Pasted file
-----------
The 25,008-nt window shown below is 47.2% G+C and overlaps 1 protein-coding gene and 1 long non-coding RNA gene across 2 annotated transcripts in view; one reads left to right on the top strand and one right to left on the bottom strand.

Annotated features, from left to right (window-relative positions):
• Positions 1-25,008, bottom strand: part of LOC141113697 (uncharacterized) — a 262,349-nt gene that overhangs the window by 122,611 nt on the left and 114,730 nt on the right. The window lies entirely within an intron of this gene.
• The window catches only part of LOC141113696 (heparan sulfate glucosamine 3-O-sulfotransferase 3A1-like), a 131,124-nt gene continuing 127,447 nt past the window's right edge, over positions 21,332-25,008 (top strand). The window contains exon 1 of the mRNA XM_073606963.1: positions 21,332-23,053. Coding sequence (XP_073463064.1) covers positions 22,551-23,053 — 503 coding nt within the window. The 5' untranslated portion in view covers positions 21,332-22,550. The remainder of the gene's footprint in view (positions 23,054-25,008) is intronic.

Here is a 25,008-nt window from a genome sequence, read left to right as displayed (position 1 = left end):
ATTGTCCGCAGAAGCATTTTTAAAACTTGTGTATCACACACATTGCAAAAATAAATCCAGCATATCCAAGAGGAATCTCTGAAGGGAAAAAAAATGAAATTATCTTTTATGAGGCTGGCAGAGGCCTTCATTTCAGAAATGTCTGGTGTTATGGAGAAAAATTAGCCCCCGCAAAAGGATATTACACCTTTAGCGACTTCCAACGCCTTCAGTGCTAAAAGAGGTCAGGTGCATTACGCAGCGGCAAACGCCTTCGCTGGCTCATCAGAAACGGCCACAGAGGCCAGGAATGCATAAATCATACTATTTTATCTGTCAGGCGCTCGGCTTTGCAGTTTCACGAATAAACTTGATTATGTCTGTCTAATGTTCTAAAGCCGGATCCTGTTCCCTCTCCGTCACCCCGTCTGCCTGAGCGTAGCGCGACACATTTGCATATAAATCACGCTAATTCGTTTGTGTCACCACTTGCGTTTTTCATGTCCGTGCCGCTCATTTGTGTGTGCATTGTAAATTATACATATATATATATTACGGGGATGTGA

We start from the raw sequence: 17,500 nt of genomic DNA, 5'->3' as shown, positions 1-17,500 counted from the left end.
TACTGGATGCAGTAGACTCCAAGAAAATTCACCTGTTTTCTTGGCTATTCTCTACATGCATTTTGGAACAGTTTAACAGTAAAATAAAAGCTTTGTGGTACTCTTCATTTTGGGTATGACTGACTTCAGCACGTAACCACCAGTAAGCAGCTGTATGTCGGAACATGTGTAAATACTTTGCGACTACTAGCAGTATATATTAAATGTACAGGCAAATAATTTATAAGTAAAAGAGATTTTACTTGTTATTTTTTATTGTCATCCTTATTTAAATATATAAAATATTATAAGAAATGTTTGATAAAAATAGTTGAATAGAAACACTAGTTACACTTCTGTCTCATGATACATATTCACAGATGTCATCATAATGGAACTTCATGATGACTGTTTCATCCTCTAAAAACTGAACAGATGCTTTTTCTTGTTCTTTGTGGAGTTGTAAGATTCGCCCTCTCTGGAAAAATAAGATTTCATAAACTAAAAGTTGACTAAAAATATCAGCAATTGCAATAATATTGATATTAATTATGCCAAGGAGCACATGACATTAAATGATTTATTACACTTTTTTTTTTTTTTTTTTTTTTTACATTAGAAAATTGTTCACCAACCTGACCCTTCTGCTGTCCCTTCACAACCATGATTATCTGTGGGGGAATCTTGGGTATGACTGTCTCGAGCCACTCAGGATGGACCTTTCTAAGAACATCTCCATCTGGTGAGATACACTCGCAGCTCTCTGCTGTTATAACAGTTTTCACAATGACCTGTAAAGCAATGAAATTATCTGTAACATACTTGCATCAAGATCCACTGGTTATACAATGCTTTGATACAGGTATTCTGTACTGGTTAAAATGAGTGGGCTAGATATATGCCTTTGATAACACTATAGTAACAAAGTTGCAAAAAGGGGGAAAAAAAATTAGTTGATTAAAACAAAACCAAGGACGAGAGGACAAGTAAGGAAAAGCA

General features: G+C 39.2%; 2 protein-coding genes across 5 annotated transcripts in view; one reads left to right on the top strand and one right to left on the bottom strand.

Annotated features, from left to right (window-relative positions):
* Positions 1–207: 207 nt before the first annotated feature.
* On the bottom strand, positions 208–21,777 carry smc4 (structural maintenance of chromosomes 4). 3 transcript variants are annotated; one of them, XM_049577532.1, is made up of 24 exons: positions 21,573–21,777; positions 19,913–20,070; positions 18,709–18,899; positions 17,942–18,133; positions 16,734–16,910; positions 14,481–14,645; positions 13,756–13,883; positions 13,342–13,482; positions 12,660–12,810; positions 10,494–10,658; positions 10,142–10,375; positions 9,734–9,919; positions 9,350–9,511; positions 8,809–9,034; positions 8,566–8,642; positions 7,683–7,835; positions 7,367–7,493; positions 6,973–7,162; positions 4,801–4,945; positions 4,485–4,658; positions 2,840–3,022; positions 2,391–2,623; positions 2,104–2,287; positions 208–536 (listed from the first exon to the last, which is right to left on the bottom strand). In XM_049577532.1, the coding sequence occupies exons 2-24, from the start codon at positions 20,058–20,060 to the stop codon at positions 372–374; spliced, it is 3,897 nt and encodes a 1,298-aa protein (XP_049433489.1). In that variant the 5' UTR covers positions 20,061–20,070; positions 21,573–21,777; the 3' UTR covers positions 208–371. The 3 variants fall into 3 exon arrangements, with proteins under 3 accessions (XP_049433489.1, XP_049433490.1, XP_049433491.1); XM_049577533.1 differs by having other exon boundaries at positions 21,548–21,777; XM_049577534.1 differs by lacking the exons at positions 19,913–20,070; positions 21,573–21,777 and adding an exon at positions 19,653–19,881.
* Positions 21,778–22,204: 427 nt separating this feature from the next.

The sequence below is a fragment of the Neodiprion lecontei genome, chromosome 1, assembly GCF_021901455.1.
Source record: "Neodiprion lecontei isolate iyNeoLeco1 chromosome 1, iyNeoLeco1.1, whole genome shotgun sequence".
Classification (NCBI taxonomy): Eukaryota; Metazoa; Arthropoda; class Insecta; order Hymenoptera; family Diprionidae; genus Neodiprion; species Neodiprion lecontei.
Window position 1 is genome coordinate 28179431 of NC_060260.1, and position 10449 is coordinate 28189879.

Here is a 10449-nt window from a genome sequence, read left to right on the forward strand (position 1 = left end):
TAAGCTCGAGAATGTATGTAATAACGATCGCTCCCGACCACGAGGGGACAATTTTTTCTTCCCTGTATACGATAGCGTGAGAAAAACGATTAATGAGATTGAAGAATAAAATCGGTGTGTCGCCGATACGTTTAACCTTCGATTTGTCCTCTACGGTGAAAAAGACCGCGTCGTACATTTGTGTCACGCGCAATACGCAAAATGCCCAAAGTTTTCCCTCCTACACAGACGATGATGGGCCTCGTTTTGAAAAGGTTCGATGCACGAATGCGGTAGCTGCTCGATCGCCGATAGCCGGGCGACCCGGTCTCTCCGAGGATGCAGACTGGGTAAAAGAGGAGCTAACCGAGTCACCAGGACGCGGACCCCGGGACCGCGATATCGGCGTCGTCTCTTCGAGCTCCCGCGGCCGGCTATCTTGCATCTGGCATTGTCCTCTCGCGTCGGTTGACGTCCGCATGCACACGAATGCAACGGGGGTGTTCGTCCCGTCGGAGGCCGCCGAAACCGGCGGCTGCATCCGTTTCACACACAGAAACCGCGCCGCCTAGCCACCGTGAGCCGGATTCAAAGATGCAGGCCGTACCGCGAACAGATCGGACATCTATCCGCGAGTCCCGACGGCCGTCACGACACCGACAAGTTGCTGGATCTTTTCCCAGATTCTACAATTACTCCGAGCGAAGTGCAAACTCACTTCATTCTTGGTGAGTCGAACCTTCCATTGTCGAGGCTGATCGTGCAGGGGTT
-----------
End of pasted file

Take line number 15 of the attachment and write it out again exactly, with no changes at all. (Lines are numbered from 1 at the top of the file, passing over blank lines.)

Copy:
Source record: "Neodiprion lecontei isolate iyNeoLeco1 chromosome 1, iyNeoLeco1.1, whole genome shotgun sequence".